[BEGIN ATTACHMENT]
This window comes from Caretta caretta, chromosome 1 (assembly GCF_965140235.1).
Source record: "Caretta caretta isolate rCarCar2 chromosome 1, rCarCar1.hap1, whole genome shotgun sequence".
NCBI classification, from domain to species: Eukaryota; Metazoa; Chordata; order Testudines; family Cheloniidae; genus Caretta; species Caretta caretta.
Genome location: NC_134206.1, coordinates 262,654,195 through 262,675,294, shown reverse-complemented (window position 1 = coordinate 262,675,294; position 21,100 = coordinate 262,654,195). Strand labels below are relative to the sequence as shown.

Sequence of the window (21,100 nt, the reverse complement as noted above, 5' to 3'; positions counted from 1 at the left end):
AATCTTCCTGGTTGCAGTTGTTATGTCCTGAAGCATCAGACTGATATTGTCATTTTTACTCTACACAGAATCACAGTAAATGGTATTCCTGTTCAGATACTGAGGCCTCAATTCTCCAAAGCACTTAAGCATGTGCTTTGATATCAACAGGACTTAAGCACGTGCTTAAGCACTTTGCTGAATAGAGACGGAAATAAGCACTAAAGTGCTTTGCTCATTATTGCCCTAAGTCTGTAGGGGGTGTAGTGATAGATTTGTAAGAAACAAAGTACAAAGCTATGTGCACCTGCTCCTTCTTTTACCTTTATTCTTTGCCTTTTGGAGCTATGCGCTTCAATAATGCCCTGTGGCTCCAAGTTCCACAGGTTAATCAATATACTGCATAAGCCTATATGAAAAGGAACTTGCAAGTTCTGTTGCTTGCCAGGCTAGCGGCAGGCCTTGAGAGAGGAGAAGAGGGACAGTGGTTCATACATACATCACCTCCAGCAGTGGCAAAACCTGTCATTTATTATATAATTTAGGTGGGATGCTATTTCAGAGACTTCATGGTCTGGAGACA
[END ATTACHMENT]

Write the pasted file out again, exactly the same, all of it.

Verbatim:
This window comes from Caretta caretta, chromosome 1 (assembly GCF_965140235.1).
Source record: "Caretta caretta isolate rCarCar2 chromosome 1, rCarCar1.hap1, whole genome shotgun sequence".
NCBI classification, from domain to species: Eukaryota; Metazoa; Chordata; order Testudines; family Cheloniidae; genus Caretta; species Caretta caretta.
Genome location: NC_134206.1, coordinates 262,654,195 through 262,675,294, shown reverse-complemented (window position 1 = coordinate 262,675,294; position 21,100 = coordinate 262,654,195). Strand labels below are relative to the sequence as shown.

Sequence of the window (21,100 nt, the reverse complement as noted above, 5' to 3'; positions counted from 1 at the left end):
AATCTTCCTGGTTGCAGTTGTTATGTCCTGAAGCATCAGACTGATATTGTCATTTTTACTCTACACAGAATCACAGTAAATGGTATTCCTGTTCAGATACTGAGGCCTCAATTCTCCAAAGCACTTAAGCATGTGCTTTGATATCAACAGGACTTAAGCACGTGCTTAAGCACTTTGCTGAATAGAGACGGAAATAAGCACTAAAGTGCTTTGCTCATTATTGCCCTAAGTCTGTAGGGGGTGTAGTGATAGATTTGTAAGAAACAAAGTACAAAGCTATGTGCACCTGCTCCTTCTTTTACCTTTATTCTTTGCCTTTTGGAGCTATGCGCTTCAATAATGCCCTGTGGCTCCAAGTTCCACAGGTTAATCAATATACTGCATAAGCCTATATGAAAAGGAACTTGCAAGTTCTGTTGCTTGCCAGGCTAGCGGCAGGCCTTGAGAGAGGAGAAGAGGGACAGTGGTTCATACATACATCACCTCCAGCAGTGGCAAAACCTGTCATTTATTATATAATTTAGGTGGGATGCTATTTCAGAGACTTCATGGTCTGGAGACA